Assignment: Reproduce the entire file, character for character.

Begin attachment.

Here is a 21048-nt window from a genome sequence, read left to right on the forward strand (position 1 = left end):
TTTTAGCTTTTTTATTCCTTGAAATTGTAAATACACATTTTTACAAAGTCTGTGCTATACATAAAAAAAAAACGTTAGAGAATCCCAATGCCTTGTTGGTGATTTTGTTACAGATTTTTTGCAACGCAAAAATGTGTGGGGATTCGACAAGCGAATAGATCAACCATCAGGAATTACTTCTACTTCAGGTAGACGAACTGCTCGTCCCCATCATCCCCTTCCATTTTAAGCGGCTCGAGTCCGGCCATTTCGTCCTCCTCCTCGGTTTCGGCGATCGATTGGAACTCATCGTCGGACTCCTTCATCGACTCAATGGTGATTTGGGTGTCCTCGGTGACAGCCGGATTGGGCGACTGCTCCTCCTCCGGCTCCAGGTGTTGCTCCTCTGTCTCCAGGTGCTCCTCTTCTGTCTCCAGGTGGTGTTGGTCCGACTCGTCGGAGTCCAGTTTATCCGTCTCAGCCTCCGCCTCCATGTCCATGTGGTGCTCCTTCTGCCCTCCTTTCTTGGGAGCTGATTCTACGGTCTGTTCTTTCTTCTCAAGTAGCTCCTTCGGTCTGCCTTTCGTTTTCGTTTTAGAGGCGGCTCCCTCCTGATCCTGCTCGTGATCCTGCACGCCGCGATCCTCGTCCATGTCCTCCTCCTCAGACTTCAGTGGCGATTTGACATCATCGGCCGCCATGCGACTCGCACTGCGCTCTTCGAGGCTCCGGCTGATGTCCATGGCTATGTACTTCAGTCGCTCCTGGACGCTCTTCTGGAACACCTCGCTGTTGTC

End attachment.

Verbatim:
Here is a 21048-nt window from a genome sequence, read left to right on the forward strand (position 1 = left end):
TTTTAGCTTTTTTATTCCTTGAAATTGTAAATACACATTTTTACAAAGTCTGTGCTATACATAAAAAAAAAACGTTAGAGAATCCCAATGCCTTGTTGGTGATTTTGTTACAGATTTTTTGCAACGCAAAAATGTGTGGGGATTCGACAAGCGAATAGATCAACCATCAGGAATTACTTCTACTTCAGGTAGACGAACTGCTCGTCCCCATCATCCCCTTCCATTTTAAGCGGCTCGAGTCCGGCCATTTCGTCCTCCTCCTCGGTTTCGGCGATCGATTGGAACTCATCGTCGGACTCCTTCATCGACTCAATGGTGATTTGGGTGTCCTCGGTGACAGCCGGATTGGGCGACTGCTCCTCCTCCGGCTCCAGGTGTTGCTCCTCTGTCTCCAGGTGCTCCTCTTCTGTCTCCAGGTGGTGTTGGTCCGACTCGTCGGAGTCCAGTTTATCCGTCTCAGCCTCCGCCTCCATGTCCATGTGGTGCTCCTTCTGCCCTCCTTTCTTGGGAGCTGATTCTACGGTCTGTTCTTTCTTCTCAAGTAGCTCCTTCGGTCTGCCTTTCGTTTTCGTTTTAGAGGCGGCTCCCTCCTGATCCTGCTCGTGATCCTGCACGCCGCGATCCTCGTCCATGTCCTCCTCCTCAGACTTCAGTGGCGATTTGACATCATCGGCCGCCATGCGACTCGCACTGCGCTCTTCGAGGCTCCGGCTGATGTCCATGGCTATGTACTTCAGTCGCTCCTGGACGCTCTTCTGGAACACCTCGCTGTTGTC